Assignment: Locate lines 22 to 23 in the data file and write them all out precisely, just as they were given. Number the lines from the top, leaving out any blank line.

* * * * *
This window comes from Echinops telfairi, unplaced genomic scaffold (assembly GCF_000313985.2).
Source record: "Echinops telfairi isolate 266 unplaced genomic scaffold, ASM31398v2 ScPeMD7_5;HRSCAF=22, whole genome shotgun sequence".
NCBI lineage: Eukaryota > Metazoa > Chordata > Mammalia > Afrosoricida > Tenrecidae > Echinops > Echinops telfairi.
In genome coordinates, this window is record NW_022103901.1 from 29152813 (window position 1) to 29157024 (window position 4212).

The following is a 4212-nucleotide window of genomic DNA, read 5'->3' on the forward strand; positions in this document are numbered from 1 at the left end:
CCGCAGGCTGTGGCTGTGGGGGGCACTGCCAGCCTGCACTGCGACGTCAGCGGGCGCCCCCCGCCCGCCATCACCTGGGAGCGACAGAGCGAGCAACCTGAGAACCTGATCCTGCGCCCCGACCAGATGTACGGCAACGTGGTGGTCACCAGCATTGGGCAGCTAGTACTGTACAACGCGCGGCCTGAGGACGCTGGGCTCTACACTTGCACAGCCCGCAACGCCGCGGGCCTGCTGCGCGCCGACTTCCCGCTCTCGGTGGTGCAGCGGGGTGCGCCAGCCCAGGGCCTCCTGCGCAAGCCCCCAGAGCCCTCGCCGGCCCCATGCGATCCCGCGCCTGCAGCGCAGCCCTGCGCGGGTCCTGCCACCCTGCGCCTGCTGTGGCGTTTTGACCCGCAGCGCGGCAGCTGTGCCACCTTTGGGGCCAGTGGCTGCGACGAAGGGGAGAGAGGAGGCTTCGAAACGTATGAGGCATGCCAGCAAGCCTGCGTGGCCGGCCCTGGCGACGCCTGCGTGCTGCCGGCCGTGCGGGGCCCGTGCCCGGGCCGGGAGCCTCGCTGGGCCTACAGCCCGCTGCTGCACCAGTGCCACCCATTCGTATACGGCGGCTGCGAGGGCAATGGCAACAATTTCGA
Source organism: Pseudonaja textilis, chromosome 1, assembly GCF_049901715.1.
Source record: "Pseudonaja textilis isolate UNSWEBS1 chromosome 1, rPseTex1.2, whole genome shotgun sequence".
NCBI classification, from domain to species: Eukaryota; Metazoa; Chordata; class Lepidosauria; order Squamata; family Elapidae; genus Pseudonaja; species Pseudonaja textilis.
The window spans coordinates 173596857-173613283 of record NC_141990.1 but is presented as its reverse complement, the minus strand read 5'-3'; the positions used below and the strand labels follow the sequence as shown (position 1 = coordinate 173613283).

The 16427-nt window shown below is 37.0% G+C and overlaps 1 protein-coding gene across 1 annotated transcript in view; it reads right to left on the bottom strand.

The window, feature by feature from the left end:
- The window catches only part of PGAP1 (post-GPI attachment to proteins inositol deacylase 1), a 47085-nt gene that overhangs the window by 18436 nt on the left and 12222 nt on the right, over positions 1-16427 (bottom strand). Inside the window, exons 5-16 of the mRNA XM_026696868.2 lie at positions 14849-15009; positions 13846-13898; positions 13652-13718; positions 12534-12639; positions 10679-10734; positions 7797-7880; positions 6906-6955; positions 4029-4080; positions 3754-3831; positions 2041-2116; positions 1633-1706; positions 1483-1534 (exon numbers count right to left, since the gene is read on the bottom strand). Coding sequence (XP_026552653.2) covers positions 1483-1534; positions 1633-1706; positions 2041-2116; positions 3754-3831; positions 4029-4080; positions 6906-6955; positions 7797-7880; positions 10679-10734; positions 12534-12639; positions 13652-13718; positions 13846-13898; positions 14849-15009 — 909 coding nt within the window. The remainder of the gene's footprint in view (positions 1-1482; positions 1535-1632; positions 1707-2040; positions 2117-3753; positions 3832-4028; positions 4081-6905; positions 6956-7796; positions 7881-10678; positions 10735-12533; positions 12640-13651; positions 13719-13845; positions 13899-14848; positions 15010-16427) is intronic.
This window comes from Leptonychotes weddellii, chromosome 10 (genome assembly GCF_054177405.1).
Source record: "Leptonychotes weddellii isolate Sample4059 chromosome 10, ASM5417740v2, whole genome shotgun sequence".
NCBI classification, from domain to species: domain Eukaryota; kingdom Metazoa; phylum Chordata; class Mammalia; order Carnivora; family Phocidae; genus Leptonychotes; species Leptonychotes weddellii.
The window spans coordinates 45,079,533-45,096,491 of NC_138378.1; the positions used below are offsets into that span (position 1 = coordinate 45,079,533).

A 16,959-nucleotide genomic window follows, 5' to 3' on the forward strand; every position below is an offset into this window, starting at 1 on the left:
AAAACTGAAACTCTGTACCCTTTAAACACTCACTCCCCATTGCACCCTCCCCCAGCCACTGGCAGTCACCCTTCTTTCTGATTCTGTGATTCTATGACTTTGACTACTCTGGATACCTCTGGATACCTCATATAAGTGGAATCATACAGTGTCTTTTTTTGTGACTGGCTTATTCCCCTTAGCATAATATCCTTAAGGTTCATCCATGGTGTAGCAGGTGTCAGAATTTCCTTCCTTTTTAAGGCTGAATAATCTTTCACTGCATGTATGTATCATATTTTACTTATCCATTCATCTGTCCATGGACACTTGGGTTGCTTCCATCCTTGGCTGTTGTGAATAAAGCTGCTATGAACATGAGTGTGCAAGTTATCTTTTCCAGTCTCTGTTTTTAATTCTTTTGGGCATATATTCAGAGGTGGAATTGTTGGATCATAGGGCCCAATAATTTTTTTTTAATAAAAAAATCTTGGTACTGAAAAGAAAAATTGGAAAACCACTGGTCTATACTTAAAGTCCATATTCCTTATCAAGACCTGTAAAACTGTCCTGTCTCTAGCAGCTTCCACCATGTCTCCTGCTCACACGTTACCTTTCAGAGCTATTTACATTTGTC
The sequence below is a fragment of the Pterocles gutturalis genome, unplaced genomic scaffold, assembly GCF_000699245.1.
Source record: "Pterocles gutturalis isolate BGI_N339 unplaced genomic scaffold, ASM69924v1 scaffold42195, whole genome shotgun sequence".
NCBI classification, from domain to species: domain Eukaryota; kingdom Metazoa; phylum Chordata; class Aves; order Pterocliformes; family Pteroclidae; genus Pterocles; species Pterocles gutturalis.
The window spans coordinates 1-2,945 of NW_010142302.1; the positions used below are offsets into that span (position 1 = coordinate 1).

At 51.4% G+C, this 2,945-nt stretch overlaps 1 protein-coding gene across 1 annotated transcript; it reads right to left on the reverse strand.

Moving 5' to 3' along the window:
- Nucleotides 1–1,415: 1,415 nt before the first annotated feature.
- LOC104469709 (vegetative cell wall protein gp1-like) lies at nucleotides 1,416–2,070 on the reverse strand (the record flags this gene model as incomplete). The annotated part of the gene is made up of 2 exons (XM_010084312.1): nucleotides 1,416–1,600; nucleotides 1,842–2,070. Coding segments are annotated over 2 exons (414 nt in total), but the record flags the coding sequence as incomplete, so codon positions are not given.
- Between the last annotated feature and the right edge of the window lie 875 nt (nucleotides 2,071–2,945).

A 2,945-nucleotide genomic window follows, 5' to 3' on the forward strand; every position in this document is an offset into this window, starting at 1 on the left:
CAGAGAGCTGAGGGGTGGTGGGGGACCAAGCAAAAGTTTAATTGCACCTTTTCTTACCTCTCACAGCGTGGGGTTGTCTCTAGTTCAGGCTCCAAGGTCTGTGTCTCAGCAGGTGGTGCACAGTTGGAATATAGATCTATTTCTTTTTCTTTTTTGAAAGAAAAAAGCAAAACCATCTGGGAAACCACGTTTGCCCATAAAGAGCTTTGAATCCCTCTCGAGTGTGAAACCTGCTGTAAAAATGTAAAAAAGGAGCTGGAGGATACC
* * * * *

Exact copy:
NCBI classification, from domain to species: domain Eukaryota; kingdom Metazoa; phylum Chordata; class Aves; order Pterocliformes; family Pteroclidae; genus Pterocles; species Pterocles gutturalis.
The window spans coordinates 1-2,945 of NW_010142302.1; the positions used below are offsets into that span (position 1 = coordinate 1).